Here’s Krauthammer on the space program as Apollo’s 40th anniversary approaches:
America’s manned space program is in shambles. Fourteen months from today, for the first time since 1962, the U.S. will be incapable not just of sending a man to the moon but of sending anyone into Earth orbit. We’ll be totally grounded. We’ll have to beg a ride from the Russians or perhaps even the Chinese.
So what, you say? Don’t we have problems here on Earth? Oh please. Poverty and disease and social ills will always be with us. If we’d waited for them to be rectified before venturing out, we’d still be living in caves.
Yes, we have a financial crisis. No one’s asking for a crash Manhattan Project. All we need is sufficient funding from the hundreds of billions being showered from Washington — “stimulus” monies that, unlike Eisenhower’s interstate highway system or Kennedy’s Apollo program, will leave behind not a trace on our country or our consciousness — to build Constellation and get us back to Earth orbit and the moon a half-century after the original landing.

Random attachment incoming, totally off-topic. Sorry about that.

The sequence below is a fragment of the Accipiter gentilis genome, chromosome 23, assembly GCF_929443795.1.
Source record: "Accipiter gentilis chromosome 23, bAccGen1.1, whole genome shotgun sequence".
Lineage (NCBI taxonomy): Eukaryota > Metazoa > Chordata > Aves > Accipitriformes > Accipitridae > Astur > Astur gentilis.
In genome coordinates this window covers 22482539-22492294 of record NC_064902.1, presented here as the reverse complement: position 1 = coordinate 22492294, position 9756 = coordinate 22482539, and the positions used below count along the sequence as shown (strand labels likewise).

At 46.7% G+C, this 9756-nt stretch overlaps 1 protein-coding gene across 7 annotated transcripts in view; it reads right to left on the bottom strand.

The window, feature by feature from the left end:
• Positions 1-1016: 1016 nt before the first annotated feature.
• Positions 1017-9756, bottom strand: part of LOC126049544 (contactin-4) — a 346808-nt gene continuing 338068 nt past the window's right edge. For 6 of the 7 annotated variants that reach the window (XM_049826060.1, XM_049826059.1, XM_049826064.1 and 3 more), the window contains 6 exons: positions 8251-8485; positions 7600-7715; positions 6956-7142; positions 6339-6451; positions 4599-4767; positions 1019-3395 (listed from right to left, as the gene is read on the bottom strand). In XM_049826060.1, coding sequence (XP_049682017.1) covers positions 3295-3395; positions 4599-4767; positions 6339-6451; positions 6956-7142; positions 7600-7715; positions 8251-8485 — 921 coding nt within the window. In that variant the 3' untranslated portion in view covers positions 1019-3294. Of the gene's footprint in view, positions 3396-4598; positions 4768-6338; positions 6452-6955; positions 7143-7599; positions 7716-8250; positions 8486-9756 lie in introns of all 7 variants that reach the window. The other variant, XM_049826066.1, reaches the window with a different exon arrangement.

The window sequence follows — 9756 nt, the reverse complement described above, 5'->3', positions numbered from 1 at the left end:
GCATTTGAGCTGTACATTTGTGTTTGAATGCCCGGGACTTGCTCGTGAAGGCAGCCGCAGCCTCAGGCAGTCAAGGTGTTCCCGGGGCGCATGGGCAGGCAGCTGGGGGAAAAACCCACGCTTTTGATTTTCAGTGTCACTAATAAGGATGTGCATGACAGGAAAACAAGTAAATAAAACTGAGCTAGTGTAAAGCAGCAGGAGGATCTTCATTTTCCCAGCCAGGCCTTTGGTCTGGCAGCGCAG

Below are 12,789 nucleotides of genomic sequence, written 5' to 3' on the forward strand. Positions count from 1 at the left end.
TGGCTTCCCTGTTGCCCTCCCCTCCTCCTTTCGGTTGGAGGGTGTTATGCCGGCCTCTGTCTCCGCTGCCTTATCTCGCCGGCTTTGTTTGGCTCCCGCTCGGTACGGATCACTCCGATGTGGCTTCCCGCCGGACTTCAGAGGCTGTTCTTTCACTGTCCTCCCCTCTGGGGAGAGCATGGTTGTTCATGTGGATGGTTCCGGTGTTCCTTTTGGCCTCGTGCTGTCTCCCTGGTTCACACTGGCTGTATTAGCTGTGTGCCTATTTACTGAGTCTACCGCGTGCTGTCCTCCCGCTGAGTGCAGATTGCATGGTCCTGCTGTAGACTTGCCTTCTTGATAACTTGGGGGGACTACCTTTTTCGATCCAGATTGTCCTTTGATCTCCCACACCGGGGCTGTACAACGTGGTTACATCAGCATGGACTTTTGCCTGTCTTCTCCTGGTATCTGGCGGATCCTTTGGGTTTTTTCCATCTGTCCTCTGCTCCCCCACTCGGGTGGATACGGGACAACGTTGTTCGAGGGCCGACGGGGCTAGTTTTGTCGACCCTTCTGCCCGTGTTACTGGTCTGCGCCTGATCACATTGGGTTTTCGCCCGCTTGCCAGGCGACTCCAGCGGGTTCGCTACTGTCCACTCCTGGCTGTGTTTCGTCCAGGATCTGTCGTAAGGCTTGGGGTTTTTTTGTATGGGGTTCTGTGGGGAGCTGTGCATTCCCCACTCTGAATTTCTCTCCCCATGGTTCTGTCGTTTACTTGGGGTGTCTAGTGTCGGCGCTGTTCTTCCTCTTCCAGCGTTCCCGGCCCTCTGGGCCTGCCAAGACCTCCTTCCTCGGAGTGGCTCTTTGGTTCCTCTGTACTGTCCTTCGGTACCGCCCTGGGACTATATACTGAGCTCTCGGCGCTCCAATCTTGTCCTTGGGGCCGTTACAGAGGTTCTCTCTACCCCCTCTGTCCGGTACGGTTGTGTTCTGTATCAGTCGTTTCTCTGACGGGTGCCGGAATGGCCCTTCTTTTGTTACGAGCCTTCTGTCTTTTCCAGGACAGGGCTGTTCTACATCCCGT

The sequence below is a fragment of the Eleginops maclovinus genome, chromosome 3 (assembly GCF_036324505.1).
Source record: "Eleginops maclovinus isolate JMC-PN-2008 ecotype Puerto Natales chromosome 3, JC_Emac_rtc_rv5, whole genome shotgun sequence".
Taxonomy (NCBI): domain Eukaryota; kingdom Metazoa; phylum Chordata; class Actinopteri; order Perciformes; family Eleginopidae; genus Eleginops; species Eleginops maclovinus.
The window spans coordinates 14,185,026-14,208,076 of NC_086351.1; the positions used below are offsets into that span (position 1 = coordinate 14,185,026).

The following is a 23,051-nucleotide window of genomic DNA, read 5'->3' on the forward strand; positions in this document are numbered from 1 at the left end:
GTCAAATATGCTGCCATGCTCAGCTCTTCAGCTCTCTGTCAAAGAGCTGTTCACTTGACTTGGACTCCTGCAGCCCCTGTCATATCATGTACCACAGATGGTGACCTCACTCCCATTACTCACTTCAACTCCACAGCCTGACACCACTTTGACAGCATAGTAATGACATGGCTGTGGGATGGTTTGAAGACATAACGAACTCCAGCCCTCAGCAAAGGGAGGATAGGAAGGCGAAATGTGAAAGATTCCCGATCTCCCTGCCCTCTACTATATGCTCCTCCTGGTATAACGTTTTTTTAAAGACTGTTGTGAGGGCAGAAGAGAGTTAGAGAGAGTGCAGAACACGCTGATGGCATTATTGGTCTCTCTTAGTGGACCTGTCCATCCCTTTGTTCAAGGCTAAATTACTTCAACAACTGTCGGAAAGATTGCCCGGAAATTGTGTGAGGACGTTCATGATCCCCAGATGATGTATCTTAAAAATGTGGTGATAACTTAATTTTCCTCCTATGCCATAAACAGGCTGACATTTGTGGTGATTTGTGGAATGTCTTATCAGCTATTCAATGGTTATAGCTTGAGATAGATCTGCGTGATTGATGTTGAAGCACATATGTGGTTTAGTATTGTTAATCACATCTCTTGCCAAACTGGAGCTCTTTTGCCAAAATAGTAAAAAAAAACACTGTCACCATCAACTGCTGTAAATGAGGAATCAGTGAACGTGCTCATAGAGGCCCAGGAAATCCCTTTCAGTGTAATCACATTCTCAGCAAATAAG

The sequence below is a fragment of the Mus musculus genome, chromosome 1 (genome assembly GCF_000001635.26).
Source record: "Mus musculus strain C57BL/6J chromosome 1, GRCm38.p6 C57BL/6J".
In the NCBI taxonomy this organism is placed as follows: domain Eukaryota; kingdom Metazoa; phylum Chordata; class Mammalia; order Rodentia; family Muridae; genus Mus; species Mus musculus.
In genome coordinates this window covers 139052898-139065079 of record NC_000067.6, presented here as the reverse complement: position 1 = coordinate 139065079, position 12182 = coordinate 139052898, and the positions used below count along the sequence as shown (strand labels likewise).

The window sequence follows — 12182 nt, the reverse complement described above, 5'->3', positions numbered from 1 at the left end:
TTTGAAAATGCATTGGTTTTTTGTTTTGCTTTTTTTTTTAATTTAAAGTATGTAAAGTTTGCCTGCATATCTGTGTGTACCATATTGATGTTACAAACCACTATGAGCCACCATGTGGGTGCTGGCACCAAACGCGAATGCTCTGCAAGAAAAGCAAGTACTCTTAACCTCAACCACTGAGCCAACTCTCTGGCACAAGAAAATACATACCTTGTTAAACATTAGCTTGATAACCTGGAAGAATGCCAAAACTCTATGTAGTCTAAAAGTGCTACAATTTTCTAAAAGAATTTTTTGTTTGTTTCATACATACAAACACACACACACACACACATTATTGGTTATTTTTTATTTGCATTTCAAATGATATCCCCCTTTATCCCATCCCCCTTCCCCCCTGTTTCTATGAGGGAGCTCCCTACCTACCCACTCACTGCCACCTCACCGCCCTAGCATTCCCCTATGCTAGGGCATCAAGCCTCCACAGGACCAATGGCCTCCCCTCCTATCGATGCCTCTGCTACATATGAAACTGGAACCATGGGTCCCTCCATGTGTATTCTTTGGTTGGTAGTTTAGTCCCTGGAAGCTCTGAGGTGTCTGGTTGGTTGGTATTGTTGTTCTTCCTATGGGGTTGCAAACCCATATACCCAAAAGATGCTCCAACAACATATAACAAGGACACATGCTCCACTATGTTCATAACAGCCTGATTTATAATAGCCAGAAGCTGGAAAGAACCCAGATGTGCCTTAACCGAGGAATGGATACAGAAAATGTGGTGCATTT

Why do it? It’s not for practicality. We didn’t go to the moon to spin off cooling suits and freeze-dried fruit. Any technological return is a bonus, not a reason. We go for the wonder and glory of it. Or, to put it less grandly, for its immense possibilities. We choose to do such things, said JFK, “not because they are easy, but because they are hard.” And when you do such magnificently hard things — send sailing a Ferdinand Magellan or a Neil Armstrong — you open new human possibility in ways utterly unpredictable.